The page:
North Macedonia qualified for a major football tournament for the first time as they beat Georgia in a play-off on Thursday to reach Euro 2020. The game’s key moment came in the second half, when 37-year-old Goran Pandev poked in an untidy but historic goal for his team. Ranked 65th in the world, North Macedonia will face the Netherlands, Ukraine and Austria when the tournament – originally scheduled for this year but postponed due to Covid-19 – is finally held next summer.
The European Bank for Reconstruction and Development (EBRD) this week agreed to provide ProCredit Bank Macedonia (PCBM) with a loan of 15 million euros to help local micro, small and medium-sized enterprises in North Macedonia cope with the economic fallout of the Covid-19 pandemic. The EBRD funds will address the liquidity needs of small businesses that are experiencing a decrease in their activities and turnover due to the spread of the virus. A long-standing partner of the EBRD, PCBM was founded in 2003 and today is the sixth largest bank in North Macedonia with a market share of 5.5 per cent by total assets. However, as the bank is specialised in SME lending, its market share in terms of loans to SMEs stands at 14 per cent.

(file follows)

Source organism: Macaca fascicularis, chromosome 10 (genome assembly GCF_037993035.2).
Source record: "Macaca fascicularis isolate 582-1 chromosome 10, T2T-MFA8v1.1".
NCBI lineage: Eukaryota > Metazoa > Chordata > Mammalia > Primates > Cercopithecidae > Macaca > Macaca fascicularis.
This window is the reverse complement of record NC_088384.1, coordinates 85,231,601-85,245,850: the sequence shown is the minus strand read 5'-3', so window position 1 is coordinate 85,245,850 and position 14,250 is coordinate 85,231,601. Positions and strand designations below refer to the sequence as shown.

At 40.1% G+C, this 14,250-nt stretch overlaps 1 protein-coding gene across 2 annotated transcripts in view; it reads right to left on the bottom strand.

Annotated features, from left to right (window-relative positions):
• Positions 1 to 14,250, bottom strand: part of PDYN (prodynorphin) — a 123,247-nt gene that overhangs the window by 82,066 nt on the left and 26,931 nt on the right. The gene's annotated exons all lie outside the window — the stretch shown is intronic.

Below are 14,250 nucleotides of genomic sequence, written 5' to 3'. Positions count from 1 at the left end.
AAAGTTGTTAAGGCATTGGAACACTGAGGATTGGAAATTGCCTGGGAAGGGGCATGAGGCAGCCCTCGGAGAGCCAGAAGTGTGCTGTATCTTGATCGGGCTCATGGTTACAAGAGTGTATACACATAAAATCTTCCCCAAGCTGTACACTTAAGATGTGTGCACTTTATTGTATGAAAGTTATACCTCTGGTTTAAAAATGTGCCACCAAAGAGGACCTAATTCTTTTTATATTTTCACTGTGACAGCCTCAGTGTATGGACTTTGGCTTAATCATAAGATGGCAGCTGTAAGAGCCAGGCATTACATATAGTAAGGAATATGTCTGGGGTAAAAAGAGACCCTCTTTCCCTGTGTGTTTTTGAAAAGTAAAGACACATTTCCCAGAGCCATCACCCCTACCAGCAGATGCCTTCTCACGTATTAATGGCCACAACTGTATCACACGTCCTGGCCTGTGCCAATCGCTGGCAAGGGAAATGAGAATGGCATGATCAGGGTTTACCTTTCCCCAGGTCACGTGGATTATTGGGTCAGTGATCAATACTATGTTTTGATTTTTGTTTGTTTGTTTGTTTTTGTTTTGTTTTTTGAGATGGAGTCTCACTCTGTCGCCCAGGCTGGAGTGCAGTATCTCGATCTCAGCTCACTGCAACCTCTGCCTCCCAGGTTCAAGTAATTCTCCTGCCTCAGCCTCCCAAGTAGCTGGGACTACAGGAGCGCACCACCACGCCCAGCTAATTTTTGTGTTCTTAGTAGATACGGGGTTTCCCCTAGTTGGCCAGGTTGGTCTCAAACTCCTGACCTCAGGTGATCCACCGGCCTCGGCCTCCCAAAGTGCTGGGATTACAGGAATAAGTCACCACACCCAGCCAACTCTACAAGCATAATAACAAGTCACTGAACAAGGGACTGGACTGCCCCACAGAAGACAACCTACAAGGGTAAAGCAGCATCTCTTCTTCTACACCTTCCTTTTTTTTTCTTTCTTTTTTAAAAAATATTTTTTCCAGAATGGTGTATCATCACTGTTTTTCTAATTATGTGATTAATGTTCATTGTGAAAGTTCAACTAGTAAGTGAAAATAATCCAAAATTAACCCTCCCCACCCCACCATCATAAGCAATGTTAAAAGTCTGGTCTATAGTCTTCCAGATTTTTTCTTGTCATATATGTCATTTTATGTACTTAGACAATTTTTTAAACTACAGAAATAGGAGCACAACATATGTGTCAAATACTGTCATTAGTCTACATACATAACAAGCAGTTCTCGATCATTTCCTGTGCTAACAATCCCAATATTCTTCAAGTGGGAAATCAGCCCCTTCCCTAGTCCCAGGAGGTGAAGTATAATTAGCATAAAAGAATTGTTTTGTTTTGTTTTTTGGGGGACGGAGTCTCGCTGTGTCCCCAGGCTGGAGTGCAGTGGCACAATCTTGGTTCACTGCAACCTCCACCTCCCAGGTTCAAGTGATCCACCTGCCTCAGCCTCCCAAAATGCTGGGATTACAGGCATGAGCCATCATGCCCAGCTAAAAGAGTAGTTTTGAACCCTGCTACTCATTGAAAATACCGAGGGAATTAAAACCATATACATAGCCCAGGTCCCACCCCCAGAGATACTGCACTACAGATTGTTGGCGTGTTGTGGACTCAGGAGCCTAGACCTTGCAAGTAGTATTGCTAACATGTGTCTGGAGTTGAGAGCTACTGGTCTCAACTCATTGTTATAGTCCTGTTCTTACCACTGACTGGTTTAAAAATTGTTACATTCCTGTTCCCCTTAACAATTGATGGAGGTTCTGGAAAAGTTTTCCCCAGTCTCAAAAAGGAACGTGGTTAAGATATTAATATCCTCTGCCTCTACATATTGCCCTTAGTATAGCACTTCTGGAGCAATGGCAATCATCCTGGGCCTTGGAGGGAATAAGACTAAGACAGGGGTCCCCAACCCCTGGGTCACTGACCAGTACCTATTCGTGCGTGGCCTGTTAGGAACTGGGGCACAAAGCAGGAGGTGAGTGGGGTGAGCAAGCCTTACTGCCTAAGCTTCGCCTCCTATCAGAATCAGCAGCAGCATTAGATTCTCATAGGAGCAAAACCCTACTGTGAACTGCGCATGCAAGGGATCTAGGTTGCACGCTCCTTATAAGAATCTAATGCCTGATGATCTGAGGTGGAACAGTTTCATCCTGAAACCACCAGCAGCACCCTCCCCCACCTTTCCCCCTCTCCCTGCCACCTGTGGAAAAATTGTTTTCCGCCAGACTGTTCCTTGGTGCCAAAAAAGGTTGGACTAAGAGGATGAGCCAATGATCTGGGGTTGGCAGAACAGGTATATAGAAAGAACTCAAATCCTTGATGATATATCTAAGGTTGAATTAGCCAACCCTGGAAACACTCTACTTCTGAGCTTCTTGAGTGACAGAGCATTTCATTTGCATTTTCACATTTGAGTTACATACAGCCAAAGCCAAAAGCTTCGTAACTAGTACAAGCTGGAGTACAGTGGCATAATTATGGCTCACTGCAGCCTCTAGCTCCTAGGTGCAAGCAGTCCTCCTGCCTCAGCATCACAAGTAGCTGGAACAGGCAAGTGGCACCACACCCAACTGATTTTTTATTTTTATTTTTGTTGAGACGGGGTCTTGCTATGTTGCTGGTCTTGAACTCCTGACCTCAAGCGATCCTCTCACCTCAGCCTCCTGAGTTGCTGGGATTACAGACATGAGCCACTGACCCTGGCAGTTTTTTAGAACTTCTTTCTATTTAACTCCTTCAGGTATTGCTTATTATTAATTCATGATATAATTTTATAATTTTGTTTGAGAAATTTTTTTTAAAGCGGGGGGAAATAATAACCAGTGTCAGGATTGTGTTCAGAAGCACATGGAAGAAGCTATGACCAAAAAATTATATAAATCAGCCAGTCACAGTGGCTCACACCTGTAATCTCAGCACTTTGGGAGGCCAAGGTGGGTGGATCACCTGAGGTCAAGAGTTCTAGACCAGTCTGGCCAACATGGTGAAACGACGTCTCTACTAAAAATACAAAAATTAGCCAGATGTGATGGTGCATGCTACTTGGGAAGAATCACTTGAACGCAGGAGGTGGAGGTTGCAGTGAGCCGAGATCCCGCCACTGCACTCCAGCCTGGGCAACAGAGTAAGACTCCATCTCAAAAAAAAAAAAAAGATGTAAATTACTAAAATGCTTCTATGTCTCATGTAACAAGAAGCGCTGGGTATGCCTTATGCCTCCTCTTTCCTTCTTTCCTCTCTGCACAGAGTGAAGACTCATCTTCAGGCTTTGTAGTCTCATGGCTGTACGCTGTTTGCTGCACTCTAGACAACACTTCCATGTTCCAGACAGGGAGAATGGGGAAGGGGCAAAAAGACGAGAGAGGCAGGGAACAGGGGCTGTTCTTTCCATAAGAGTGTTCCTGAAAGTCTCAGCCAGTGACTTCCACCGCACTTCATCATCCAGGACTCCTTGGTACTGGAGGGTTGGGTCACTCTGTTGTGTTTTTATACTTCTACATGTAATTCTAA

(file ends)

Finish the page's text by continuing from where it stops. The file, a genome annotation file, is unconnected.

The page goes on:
Uzbekistan is set to begin trials of a Chinese-manufactured coronavirus vaccine, authorities have said, with several alternatives under consideration as Tashkent plots a path out of the pandemic. Innovation Minister Ibrokhim Abdurakhmonov said this week that Chinese specialists had already flown in with doses of the vaccine produced by Anhui Zhifei Longcom Biopharmaceutical. Some 5,000 Uzbek volunteers will be involved in phase-three trials of this vaccine; half will receive the dose, the other half a placebo.